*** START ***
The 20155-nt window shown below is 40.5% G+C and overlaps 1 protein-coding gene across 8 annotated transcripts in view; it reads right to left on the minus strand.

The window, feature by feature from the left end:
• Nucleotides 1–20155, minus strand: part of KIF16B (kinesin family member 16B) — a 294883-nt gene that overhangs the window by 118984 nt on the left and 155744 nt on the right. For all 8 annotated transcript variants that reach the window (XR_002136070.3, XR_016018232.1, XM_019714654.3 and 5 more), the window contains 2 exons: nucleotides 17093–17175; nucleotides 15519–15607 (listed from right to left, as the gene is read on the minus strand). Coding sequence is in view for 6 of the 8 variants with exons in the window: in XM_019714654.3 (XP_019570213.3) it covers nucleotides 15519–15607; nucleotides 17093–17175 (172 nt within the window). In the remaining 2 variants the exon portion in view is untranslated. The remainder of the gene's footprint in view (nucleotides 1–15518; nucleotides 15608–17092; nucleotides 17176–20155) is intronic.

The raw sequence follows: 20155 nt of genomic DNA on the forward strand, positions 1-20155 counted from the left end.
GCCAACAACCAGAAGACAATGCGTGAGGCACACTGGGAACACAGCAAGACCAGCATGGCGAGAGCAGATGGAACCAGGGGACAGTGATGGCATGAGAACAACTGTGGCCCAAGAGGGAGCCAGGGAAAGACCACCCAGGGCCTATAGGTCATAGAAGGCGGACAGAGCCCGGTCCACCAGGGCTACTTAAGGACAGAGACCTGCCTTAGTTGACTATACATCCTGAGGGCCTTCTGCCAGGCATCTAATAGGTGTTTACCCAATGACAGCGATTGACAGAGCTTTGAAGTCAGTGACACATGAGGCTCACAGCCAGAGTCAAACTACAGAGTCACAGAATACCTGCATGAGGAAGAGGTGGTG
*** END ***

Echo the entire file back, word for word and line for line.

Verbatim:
The 20155-nt window shown below is 40.5% G+C and overlaps 1 protein-coding gene across 8 annotated transcripts in view; it reads right to left on the minus strand.

The window, feature by feature from the left end:
• Nucleotides 1–20155, minus strand: part of KIF16B (kinesin family member 16B) — a 294883-nt gene that overhangs the window by 118984 nt on the left and 155744 nt on the right. For all 8 annotated transcript variants that reach the window (XR_002136070.3, XR_016018232.1, XM_019714654.3 and 5 more), the window contains 2 exons: nucleotides 17093–17175; nucleotides 15519–15607 (listed from right to left, as the gene is read on the minus strand). Coding sequence is in view for 6 of the 8 variants with exons in the window: in XM_019714654.3 (XP_019570213.3) it covers nucleotides 15519–15607; nucleotides 17093–17175 (172 nt within the window). In the remaining 2 variants the exon portion in view is untranslated. The remainder of the gene's footprint in view (nucleotides 1–15518; nucleotides 15608–17092; nucleotides 17176–20155) is intronic.

The raw sequence follows: 20155 nt of genomic DNA on the forward strand, positions 1-20155 counted from the left end.
GCCAACAACCAGAAGACAATGCGTGAGGCACACTGGGAACACAGCAAGACCAGCATGGCGAGAGCAGATGGAACCAGGGGACAGTGATGGCATGAGAACAACTGTGGCCCAAGAGGGAGCCAGGGAAAGACCACCCAGGGCCTATAGGTCATAGAAGGCGGACAGAGCCCGGTCCACCAGGGCTACTTAAGGACAGAGACCTGCCTTAGTTGACTATACATCCTGAGGGCCTTCTGCCAGGCATCTAATAGGTGTTTACCCAATGACAGCGATTGACAGAGCTTTGAAGTCAGTGACACATGAGGCTCACAGCCAGAGTCAAACTACAGAGTCACAGAATACCTGCATGAGGAAGAGGTGGTG